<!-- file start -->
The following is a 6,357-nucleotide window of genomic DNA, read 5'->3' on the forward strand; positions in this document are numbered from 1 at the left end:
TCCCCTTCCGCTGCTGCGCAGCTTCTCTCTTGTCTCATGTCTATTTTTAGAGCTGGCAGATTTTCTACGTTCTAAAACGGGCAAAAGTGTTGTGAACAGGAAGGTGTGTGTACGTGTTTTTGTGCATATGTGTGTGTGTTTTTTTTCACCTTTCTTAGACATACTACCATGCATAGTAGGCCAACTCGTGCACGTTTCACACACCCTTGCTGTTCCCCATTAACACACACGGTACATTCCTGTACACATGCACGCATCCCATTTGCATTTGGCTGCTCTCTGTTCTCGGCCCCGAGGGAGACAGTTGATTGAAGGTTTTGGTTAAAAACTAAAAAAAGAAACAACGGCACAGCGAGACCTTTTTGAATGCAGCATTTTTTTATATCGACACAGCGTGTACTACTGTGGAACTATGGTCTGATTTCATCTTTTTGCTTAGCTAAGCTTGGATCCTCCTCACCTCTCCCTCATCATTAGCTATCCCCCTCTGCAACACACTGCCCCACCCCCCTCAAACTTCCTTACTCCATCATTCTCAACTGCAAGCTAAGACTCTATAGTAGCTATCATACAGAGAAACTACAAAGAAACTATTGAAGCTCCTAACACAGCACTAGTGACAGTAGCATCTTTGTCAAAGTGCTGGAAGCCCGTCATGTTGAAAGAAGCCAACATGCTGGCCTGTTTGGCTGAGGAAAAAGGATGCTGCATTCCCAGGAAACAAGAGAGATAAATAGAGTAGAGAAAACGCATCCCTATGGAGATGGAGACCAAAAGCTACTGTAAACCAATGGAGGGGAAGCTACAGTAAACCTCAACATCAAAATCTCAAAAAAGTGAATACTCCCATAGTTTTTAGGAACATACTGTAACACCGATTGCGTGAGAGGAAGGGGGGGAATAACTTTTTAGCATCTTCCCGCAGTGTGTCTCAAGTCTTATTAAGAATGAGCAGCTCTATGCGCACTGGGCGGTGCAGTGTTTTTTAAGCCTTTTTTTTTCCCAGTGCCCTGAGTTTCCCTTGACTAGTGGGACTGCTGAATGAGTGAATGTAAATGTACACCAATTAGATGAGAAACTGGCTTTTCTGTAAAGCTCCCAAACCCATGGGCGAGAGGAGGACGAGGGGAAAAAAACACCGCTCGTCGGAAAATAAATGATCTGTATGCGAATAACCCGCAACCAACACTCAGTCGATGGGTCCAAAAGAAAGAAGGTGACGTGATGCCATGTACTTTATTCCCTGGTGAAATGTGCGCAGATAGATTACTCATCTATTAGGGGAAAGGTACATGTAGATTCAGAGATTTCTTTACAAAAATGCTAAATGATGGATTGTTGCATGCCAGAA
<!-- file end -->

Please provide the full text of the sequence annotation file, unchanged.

The following is a 6,357-nucleotide window of genomic DNA, read 5'->3' on the forward strand; positions in this document are numbered from 1 at the left end:
TCCCCTTCCGCTGCTGCGCAGCTTCTCTCTTGTCTCATGTCTATTTTTAGAGCTGGCAGATTTTCTACGTTCTAAAACGGGCAAAAGTGTTGTGAACAGGAAGGTGTGTGTACGTGTTTTTGTGCATATGTGTGTGTGTTTTTTTTCACCTTTCTTAGACATACTACCATGCATAGTAGGCCAACTCGTGCACGTTTCACACACCCTTGCTGTTCCCCATTAACACACACGGTACATTCCTGTACACATGCACGCATCCCATTTGCATTTGGCTGCTCTCTGTTCTCGGCCCCGAGGGAGACAGTTGATTGAAGGTTTTGGTTAAAAACTAAAAAAAGAAACAACGGCACAGCGAGACCTTTTTGAATGCAGCATTTTTTTATATCGACACAGCGTGTACTACTGTGGAACTATGGTCTGATTTCATCTTTTTGCTTAGCTAAGCTTGGATCCTCCTCACCTCTCCCTCATCATTAGCTATCCCCCTCTGCAACACACTGCCCCACCCCCCTCAAACTTCCTTACTCCATCATTCTCAACTGCAAGCTAAGACTCTATAGTAGCTATCATACAGAGAAACTACAAAGAAACTATTGAAGCTCCTAACACAGCACTAGTGACAGTAGCATCTTTGTCAAAGTGCTGGAAGCCCGTCATGTTGAAAGAAGCCAACATGCTGGCCTGTTTGGCTGAGGAAAAAGGATGCTGCATTCCCAGGAAACAAGAGAGATAAATAGAGTAGAGAAAACGCATCCCTATGGAGATGGAGACCAAAAGCTACTGTAAACCAATGGAGGGGAAGCTACAGTAAACCTCAACATCAAAATCTCAAAAAAGTGAATACTCCCATAGTTTTTAGGAACATACTGTAACACCGATTGCGTGAGAGGAAGGGGGGGAATAACTTTTTAGCATCTTCCCGCAGTGTGTCTCAAGTCTTATTAAGAATGAGCAGCTCTATGCGCACTGGGCGGTGCAGTGTTTTTTAAGCCTTTTTTTTTCCCAGTGCCCTGAGTTTCCCTTGACTAGTGGGACTGCTGAATGAGTGAATGTAAATGTACACCAATTAGATGAGAAACTGGCTTTTCTGTAAAGCTCCCAAACCCATGGGCGAGAGGAGGACGAGGGGAAAAAAACACCGCTCGTCGGAAAATAAATGATCTGTATGCGAATAACCCGCAACCAACACTCAGTCGATGGGTCCAAAAGAAAGAAGGTGACGTGATGCCATGTACTTTATTCCCTGGTGAAATGTGCGCAGATAGATTACTCATCTATTAGGGGAAAGGTACATGTAGATTCAGAGATTTCTTTACAAAAATGCTAAATGATGGATTGTTGCATGCCAGAA